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Give us a place to stand

April 12th, 2006

In early June of 2001, I was sitting at my desk at the NASA Ames Research Center trying to debug a computer simulation. Outside my window, the traffic was gridlocked on Highway 101. The distant folds of the Diablo Range shimmered in the California Sun. The phone rang, jarring me out of my abstracted state of mind.

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“Dr. Laughlin? Its Robin McKie of the London Observer.”

His voice seemed friendly and reasonable, and I’ll admit that I was pleased to have warranted a call from an overseas reporter. To the best of my recollection, our conversation started something like this:

“Well the reason I’m calling is because I recently saw an abstract of your work concerning this so-called idea of `Astronomical Engineering’, and I was wondering if you could take a few minutes to fill me in on what its all about?’’

I was happy to oblige. For an astronomer not so far removed from the solitude and anonymity of a doctoral thesis involving gravitational instabilities in protostellar disks, it is undeniably exciting to talk about one’s work with a reporter. He listened attentively as I talked up the extremely distant future.

I described how as the Sun fuses the hydrogen in its core into helium, it slowly grows larger, and more luminous. Detailed computer calculations of the Sun’s future evolution show that in a billion years, the Sun will be roughly ten percent brighter than it is today. Cloud-free global climate models indicate that a ten percent increase in the Sun’s luminosity will drive a “moist greenhouse’’ effect on the Earth, which will have a catastrophic effect on life forms which cannot thrive in a steam-scalded environment. Furthermore, in 3.5 billion years, the total luminosity of the Sun will be forty percent larger than at present. Undcr such conditions, the climate models predict that Earth will undergo a catastrophic “runaway greenhouse” effect, which will turn the Earth into a twin of Venus, and spell a definitive end to carbon-based life on our planet.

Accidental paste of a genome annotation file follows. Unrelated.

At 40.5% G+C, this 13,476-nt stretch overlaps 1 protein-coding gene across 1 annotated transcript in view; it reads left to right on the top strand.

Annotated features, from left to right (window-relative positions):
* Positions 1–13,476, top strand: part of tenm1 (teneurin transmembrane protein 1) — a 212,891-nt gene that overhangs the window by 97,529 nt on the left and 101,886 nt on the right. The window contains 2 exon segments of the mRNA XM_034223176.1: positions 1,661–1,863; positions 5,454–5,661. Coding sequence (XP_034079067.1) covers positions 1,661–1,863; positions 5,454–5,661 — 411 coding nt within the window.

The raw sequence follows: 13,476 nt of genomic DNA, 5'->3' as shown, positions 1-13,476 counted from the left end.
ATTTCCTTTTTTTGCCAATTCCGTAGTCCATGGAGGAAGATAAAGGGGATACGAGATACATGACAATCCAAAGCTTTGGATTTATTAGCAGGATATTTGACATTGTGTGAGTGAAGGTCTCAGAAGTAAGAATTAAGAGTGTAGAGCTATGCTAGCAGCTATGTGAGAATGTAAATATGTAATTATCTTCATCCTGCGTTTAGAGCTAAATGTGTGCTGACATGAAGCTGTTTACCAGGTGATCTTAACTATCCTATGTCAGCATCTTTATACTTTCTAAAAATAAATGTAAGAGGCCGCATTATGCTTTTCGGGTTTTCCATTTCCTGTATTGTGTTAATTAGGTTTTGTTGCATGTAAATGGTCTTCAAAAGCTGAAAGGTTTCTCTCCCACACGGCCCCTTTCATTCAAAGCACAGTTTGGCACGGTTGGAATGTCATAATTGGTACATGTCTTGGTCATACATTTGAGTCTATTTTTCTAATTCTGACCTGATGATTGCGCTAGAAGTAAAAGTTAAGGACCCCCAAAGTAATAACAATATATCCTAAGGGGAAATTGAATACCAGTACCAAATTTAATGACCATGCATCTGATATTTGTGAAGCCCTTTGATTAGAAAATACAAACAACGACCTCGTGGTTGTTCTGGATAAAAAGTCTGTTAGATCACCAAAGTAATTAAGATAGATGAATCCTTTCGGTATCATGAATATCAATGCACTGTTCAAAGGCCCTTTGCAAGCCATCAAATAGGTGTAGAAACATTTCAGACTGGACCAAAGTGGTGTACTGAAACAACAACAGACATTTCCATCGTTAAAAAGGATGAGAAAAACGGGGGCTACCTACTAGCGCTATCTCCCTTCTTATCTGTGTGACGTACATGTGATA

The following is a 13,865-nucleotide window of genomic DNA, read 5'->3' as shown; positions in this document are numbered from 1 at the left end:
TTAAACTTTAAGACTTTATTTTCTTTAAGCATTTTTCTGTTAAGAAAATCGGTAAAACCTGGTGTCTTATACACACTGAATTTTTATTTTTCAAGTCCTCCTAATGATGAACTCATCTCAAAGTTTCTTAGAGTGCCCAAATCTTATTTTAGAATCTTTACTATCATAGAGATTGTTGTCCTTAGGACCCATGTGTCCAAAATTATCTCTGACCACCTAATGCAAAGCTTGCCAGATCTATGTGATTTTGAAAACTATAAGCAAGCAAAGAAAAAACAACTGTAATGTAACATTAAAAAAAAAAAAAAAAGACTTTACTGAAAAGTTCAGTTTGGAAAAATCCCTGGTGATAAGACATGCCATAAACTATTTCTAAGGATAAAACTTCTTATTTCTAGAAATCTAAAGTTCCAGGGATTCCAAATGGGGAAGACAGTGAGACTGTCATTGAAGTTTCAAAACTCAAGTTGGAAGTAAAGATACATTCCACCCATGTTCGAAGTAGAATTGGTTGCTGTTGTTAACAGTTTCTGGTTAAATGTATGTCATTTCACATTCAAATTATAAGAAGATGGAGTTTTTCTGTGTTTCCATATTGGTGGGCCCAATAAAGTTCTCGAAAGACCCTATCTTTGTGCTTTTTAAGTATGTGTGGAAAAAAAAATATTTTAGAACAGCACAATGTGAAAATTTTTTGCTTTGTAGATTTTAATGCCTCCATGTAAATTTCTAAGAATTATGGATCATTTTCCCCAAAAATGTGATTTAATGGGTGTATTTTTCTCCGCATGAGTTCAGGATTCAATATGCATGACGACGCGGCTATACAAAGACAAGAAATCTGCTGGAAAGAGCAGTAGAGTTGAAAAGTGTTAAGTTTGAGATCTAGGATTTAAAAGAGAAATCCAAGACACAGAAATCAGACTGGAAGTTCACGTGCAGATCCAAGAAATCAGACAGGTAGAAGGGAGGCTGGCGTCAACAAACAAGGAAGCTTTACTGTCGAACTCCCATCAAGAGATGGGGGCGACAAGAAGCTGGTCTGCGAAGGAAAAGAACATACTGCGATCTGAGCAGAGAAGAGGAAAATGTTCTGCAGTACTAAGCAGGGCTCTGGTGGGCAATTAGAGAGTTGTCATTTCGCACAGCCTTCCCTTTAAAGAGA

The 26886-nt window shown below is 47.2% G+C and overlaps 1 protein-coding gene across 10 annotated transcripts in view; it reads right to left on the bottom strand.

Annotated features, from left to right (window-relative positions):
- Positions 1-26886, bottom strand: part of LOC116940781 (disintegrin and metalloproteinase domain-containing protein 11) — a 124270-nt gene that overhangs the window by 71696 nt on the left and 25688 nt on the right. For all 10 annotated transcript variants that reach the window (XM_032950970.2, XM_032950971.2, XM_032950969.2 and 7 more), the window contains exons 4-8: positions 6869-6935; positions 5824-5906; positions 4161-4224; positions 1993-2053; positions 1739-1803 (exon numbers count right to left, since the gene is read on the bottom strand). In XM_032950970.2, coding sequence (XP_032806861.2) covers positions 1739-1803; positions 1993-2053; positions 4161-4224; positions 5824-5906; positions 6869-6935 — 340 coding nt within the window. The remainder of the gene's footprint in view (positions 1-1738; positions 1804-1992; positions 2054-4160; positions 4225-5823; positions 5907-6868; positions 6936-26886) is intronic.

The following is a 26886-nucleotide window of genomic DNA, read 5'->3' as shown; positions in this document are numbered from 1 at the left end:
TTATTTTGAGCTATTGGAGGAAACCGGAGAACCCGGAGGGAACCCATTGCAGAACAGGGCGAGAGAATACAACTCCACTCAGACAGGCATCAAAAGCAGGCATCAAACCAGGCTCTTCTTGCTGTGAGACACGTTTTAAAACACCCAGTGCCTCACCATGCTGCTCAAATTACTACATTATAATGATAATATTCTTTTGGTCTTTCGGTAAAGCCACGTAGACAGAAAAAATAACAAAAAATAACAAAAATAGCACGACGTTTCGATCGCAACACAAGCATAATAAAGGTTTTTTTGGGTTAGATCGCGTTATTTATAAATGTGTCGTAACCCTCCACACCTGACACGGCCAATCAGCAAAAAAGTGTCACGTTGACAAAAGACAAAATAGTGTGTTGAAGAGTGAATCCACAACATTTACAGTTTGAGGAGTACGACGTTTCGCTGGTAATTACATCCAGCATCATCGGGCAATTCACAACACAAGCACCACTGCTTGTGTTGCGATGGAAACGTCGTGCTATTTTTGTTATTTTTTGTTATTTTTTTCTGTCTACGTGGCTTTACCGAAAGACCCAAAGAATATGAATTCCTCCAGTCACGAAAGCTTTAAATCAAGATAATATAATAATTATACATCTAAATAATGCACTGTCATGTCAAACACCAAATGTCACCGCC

At Earth’s present orbital location, the ecosystem will likely be destroyed within a billion years by the gradually brightening Sun (quite apart from what we humans might do in the vastly nearer-term future). The Sun, however, is at present less than halfway through its lifespan. In six billion years, the luminosity of the Sun will only be slightly more than twice as large as now. At that time, a planet located in an orbit between Earth and Mars would receive the same amount of solar energy as is now intercepted by the Earth.

The discovery of scores of battered, heavily modified extrasolar planetary systems, has shown that planetary orbits are by no means inviolate. Over time, orbits can change. When I was in college and then graduate school, I was always vaguely bothered by the fact that life on Earth will be extinguished long before the Sun is at the end of its useful hydrogen-burning main sequence phase. Could there possibly be a way to compel Earth’s orbit to slowly expand to larger cooler distances from the Sun? Is it conceivable that artificially directed processes might eventually alter the course of the solar system? Already, the orbiting planets are employed to speed space probes to distant reaches of the solar system. Might it be feasible to direct the trajectories of larger objects as well?”

“Hmm,” said McKie, “and I take it from your work that this is indeed a distinct possibility?”

(to be continued)

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